Minister Bruton Launches Chief Inspector’s Report 2018

21 February, 2018

This February, Minister Bruton launched The Chief Inspector’s Report from the Inspectorate of the Department of Education and Skills. The Report summarises the findings from nearly 5,000 inspections in schools and centres for education during the period January 2013 to June 2016. The Report also summarises findings from inspections of Early Years provision made in 2015 and 2016.

Minister Bruton has set the ambition to make Ireland’s education and training service the best in Europe by 2026. Major international studies have recently shown the strength of the Irish education system. Ireland’s 15-year-olds are among the best in OECD countries in reading and are above average in mathematics and science.  Our primary school students are the best in Europe for reading and maths. The Inspectorate is key to helping schools deliver the excellent standards we are seeing in our schools.

Some key findings of the Chief Inspector’s Report:

Overall Quality of Teaching

  • Primary: Quality of teaching in primary schools was generally of a high standard. It was judged as good or better in between 88% and 94% of schools inspected via Whole School Evaluation (WSE). This is an improvement on the previous Chief Inspector’s Report 2010-2012 where the quality of teaching was good or better in over 86% of all inspections.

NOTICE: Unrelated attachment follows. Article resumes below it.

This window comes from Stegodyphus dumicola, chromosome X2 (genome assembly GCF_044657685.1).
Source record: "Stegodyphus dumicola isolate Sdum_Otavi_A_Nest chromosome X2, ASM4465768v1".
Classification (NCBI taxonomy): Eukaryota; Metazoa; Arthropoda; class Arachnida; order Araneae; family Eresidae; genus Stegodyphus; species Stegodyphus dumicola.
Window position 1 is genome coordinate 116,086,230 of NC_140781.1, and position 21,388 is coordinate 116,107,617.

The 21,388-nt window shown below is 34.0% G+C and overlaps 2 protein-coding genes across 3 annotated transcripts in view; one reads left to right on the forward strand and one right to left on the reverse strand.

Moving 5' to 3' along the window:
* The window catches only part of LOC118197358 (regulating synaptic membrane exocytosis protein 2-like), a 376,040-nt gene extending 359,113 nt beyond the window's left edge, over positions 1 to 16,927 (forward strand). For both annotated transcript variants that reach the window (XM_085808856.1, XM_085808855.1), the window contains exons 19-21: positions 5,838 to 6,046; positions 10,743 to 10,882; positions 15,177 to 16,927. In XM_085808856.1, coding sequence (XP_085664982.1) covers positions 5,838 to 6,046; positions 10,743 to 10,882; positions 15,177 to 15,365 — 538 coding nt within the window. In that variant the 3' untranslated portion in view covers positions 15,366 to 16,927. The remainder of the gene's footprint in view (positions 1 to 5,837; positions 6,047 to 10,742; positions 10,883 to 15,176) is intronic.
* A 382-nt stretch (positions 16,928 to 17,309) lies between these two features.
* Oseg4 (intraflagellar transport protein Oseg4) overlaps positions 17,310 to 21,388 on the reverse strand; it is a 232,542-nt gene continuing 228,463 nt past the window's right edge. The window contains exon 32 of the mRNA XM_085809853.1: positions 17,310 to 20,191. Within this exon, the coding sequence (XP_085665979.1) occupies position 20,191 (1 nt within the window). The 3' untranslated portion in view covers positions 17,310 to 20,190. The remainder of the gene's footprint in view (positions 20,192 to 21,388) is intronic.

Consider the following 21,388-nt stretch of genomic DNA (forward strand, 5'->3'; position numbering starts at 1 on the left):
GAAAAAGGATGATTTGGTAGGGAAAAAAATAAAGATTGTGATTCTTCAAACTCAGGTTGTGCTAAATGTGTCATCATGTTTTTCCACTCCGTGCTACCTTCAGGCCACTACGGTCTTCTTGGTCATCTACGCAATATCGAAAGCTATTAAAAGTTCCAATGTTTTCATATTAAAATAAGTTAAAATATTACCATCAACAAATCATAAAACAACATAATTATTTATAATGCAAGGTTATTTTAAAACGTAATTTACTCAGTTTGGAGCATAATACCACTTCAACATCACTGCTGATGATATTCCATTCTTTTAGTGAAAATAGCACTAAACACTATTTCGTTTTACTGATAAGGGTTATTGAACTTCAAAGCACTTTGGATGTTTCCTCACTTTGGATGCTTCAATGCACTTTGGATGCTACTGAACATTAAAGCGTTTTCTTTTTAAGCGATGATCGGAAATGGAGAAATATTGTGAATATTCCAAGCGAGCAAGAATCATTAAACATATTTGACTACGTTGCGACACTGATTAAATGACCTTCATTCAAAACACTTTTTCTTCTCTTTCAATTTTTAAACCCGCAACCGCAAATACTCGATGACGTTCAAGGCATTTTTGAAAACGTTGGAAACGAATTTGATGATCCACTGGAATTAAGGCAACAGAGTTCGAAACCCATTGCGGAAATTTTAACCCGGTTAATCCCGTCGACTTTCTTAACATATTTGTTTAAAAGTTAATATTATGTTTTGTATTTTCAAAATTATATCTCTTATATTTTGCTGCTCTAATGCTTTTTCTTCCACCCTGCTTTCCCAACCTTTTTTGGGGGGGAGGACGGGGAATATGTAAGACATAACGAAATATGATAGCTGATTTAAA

• Post Primary: The report outlines very positive findings for post-primary schools. The overall quality of teaching in post-primary schools was evaluated as good or better in between 88% and 94% of lessons. The quality of learning was good or better in 85% to 91% of lessons visited, depending on the model of inspection used. This was better than in the 2010-2012 report in which the quality of learning was satisfactory or better in between 82% and 84% of lessons.
  • At both primary and second level, inspectors noted that while overall the overall standards of teaching and learning were good or better, more lessons were “good” rather than “very good”.


Teaching of English